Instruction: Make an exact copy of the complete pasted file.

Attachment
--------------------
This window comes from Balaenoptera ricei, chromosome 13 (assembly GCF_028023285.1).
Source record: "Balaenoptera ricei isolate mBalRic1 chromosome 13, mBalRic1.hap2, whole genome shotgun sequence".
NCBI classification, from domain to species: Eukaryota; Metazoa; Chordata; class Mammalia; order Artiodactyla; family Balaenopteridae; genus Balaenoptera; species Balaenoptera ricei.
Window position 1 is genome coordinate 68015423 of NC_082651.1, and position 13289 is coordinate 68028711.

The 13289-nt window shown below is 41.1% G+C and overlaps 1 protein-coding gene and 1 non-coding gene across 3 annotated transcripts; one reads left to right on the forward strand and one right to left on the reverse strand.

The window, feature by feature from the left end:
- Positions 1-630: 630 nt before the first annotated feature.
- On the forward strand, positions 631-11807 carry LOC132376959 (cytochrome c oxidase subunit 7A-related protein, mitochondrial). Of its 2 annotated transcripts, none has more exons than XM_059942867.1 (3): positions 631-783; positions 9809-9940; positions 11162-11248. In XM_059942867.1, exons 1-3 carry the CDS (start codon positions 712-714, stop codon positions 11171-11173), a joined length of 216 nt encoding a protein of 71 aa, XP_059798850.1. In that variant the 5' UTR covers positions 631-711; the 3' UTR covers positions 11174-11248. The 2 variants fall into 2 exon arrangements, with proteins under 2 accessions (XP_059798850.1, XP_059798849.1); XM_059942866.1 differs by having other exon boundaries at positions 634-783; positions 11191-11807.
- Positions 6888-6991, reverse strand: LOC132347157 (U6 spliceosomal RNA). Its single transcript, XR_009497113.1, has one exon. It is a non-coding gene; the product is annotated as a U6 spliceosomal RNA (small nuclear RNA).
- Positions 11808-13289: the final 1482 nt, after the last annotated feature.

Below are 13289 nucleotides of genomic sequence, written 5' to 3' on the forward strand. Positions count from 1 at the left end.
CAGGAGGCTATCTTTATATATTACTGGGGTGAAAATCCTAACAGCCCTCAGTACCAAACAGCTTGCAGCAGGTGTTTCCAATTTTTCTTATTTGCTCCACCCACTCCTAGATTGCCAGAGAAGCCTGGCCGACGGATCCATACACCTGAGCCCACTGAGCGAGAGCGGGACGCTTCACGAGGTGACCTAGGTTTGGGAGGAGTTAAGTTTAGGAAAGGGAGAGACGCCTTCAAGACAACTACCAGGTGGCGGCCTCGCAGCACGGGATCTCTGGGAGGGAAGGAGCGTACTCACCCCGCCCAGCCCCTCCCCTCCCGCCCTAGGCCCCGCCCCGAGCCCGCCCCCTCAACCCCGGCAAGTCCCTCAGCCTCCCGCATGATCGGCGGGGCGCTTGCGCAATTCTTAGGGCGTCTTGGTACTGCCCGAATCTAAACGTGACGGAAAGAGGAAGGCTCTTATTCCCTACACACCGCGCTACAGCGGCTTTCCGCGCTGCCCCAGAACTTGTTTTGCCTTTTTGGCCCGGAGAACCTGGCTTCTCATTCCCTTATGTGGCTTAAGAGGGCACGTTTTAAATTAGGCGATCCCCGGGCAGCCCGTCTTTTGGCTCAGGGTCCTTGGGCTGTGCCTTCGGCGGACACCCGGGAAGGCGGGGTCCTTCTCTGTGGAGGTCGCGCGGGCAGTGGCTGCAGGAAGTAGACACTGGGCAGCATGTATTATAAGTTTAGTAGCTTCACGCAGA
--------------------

This window comes from Balaenoptera ricei, chromosome 13 (assembly GCF_028023285.1).
Source record: "Balaenoptera ricei isolate mBalRic1 chromosome 13, mBalRic1.hap2, whole genome shotgun sequence".
NCBI classification, from domain to species: Eukaryota; Metazoa; Chordata; class Mammalia; order Artiodactyla; family Balaenopteridae; genus Balaenoptera; species Balaenoptera ricei.
Window position 1 is genome coordinate 68015423 of NC_082651.1, and position 13289 is coordinate 68028711.

The 13289-nt window shown below is 41.1% G+C and overlaps 1 protein-coding gene and 1 non-coding gene across 3 annotated transcripts; one reads left to right on the forward strand and one right to left on the reverse strand.

The window, feature by feature from the left end:
- Positions 1-630: 630 nt before the first annotated feature.
- On the forward strand, positions 631-11807 carry LOC132376959 (cytochrome c oxidase subunit 7A-related protein, mitochondrial). Of its 2 annotated transcripts, none has more exons than XM_059942867.1 (3): positions 631-783; positions 9809-9940; positions 11162-11248. In XM_059942867.1, exons 1-3 carry the CDS (start codon positions 712-714, stop codon positions 11171-11173), a joined length of 216 nt encoding a protein of 71 aa, XP_059798850.1. In that variant the 5' UTR covers positions 631-711; the 3' UTR covers positions 11174-11248. The 2 variants fall into 2 exon arrangements, with proteins under 2 accessions (XP_059798850.1, XP_059798849.1); XM_059942866.1 differs by having other exon boundaries at positions 634-783; positions 11191-11807.
- Positions 6888-6991, reverse strand: LOC132347157 (U6 spliceosomal RNA). Its single transcript, XR_009497113.1, has one exon. It is a non-coding gene; the product is annotated as a U6 spliceosomal RNA (small nuclear RNA).
- Positions 11808-13289: the final 1482 nt, after the last annotated feature.

Below are 13289 nucleotides of genomic sequence, written 5' to 3' on the forward strand. Positions count from 1 at the left end.
CAGGAGGCTATCTTTATATATTACTGGGGTGAAAATCCTAACAGCCCTCAGTACCAAACAGCTTGCAGCAGGTGTTTCCAATTTTTCTTATTTGCTCCACCCACTCCTAGATTGCCAGAGAAGCCTGGCCGACGGATCCATACACCTGAGCCCACTGAGCGAGAGCGGGACGCTTCACGAGGTGACCTAGGTTTGGGAGGAGTTAAGTTTAGGAAAGGGAGAGACGCCTTCAAGACAACTACCAGGTGGCGGCCTCGCAGCACGGGATCTCTGGGAGGGAAGGAGCGTACTCACCCCGCCCAGCCCCTCCCCTCCCGCCCTAGGCCCCGCCCCGAGCCCGCCCCCTCAACCCCGGCAAGTCCCTCAGCCTCCCGCATGATCGGCGGGGCGCTTGCGCAATTCTTAGGGCGTCTTGGTACTGCCCGAATCTAAACGTGACGGAAAGAGGAAGGCTCTTATTCCCTACACACCGCGCTACAGCGGCTTTCCGCGCTGCCCCAGAACTTGTTTTGCCTTTTTGGCCCGGAGAACCTGGCTTCTCATTCCCTTATGTGGCTTAAGAGGGCACGTTTTAAATTAGGCGATCCCCGGGCAGCCCGTCTTTTGGCTCAGGGTCCTTGGGCTGTGCCTTCGGCGGACACCCGGGAAGGCGGGGTCCTTCTCTGTGGAGGTCGCGCGGGCAGTGGCTGCAGGAAGTAGACACTGGGCAGCATGTATTATAAGTTTAGTAGCTTCACGCAGA